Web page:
An exercise in transforming a space through use of filmic techniques, Waldeinsamkeit explores the feeling of being overcome by nature - at once serene and overwhelming, sublime and devastating. The title is a German term which describes the intangible feeling of being alone in the woods.
This was a collaborative project with Belle Winner.
Q&A with Veronica Rouby
Q. Could you tell us about any current projects that you are working on?
A. Due to the recent COVID-19 outbreak and subsequent closure of campus, the nature of our school productions has changed pretty drastically. I and two group members are in the early stages of planning a new production, under new parameters: without school equipment or hired cast or crew, we are to create a short film which makes comment on ‘viral’ media. And we also may not be able to meet in person, which means potentially using only methods such as video calls, screen capture, and self-taping to tell the story.
Q. Describe your project in its current state and what you’d like it’s final outcome to be.
A. We are currently in the early stages of pre-production. I am someone who enjoys the challenge of limitations, and I would like to see the ones we currently have in place working in our film’s favour to create a film that will speak to things that our regular scripted work cannot.
Q. How did you reach the conceptualization of your current project?
A. Because we are limited to the kinds of technology we have access to in our rooms, there is the potential to make comment on these technologies as modes of communication, image-making, and surveillance. This idea is what has kept me going forward.
Q. Are there any artists that have inspired this work? If so, why?
A. I just recently came across the film Former Cult Member Hears Music for the First Time directed by Kristoffer Borgli and found it fascinating because it uses the format of the “content farm” documentaries we see on Facebook and YouTube and subverts it in a very clever way. I am also reminded of the short film This House Has People in It, directed by Alan Resnick for Adult Swim, which depicts similarly absurd events, as well as making use of surveillance camera footage in a way that distinguishes itself from the Paranormal Activity formula, while also paying homage to it. This is something I’m taking note of as we go on to working in alternative “hands-off” forms of filmography such as phone cameras, webcams, and screen capture.
Q. Describe any challenges you have faced and any solutions that you have found to be helpful in the creative process.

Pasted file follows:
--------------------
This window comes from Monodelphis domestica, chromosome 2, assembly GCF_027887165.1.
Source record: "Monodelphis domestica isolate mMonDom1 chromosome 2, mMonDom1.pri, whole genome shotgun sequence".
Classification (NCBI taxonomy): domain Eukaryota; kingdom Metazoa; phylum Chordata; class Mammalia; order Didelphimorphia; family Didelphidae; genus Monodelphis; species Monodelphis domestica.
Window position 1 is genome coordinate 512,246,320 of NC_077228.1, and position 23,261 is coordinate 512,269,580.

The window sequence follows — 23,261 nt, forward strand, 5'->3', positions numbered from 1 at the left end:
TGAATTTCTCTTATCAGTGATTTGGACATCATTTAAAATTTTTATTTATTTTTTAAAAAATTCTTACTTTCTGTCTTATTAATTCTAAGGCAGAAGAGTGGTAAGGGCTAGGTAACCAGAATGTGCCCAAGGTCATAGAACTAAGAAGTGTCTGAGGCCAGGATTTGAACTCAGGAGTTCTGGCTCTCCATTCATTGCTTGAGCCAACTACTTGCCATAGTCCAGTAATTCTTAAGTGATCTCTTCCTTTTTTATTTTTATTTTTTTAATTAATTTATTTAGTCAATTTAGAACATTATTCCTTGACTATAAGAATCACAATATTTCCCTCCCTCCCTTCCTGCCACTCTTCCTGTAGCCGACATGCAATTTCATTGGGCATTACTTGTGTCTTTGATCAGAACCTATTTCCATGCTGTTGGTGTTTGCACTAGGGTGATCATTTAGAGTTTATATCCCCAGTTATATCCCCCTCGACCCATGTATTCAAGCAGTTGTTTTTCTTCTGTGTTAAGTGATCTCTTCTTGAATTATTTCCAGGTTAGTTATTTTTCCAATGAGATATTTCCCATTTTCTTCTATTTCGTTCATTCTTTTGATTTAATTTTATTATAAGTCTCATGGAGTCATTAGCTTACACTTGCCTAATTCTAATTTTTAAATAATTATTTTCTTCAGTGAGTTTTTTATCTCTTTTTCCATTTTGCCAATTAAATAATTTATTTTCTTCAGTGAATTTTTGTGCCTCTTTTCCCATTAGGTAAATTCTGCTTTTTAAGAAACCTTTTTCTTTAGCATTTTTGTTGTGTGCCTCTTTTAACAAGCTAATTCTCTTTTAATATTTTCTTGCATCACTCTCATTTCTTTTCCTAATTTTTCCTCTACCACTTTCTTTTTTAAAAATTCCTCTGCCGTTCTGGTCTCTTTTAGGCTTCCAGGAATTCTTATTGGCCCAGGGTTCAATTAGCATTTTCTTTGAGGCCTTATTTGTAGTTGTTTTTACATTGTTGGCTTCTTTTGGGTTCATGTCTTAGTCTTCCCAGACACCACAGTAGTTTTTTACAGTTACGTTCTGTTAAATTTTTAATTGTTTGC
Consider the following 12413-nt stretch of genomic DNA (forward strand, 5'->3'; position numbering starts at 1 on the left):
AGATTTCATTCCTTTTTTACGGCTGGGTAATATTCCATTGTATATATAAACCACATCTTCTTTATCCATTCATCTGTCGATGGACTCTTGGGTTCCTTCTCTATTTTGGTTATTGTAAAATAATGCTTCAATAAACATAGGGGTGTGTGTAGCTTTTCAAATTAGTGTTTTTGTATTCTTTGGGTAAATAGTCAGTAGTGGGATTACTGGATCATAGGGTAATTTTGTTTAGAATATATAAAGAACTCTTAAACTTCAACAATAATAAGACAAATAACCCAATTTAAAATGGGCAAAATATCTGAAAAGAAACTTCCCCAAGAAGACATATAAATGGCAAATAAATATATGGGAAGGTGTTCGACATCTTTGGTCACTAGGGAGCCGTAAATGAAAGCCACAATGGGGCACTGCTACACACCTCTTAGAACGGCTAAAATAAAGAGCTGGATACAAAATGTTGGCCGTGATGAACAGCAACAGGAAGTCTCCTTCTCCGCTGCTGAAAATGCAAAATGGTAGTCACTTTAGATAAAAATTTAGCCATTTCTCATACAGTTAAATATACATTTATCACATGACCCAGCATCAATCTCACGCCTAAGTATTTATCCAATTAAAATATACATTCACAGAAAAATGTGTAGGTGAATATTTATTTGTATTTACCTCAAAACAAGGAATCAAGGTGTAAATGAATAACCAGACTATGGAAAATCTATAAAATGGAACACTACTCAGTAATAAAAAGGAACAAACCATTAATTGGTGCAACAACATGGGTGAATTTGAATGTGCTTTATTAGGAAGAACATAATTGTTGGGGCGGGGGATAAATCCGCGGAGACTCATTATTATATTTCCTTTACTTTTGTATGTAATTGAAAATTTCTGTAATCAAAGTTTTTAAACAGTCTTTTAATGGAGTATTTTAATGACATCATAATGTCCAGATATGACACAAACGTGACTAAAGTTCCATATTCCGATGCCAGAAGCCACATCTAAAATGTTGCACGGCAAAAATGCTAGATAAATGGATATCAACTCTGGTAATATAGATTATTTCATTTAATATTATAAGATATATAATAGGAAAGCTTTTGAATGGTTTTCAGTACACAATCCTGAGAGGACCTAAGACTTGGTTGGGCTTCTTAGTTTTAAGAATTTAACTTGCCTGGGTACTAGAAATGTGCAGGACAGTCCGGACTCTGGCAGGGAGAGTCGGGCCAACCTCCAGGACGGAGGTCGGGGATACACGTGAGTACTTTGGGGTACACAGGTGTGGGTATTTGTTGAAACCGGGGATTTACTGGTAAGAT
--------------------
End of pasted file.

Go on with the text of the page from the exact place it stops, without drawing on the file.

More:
A. The biggest challenge I’ve had to face in the film program in general, specifically coming from photography, is the sharing of roles. In photography, you have to do everything yourself, from conception to execution – which has its positives and negatives, but what I loved most about that was that it afforded complete expression without compromise. I can explore whatever ridiculous idea is in my head, and work to realize it, even if I’m figuring it out as I go along. With film, things have to be more pre-planned; you have to determine if your ideas are ‘feasible’ before you can try to follow through with them, and they must be communicated to and accepted by a group of more or less random people who may not necessarily share your same tastes. I also find it difficult to assert myself in groups, especially as I am often surrounded by more self-assured, extraverted people who are more than happy to take charge. Funnily enough, I think this situation, and communicating solely through text, has helped me to assert myself and express my ideas more freely, as I can think through my words and provide examples of inspiration – as opposed to communication in person where my words falter.
Q. Have you had any success in getting your work out into the world? Do you have suggestions for other artists?
A. Haha, not much luck there, I’m afraid. I’ve gotten some work into small (mostly student) exhibitions and film festivals, and to that I can say that if you have made a film, photograph, or other piece of art, there is definitely some sort of exhibition out there that will display it – as long as you fit their niche. I.e. Is it shot on 16mm? Smartphone? Does it speak to issues of gender, race, sexuality, etc.? Is it a genre film? Once you’ve made the work, you can do some thinking about what kinds of niches it could fit into and work from there.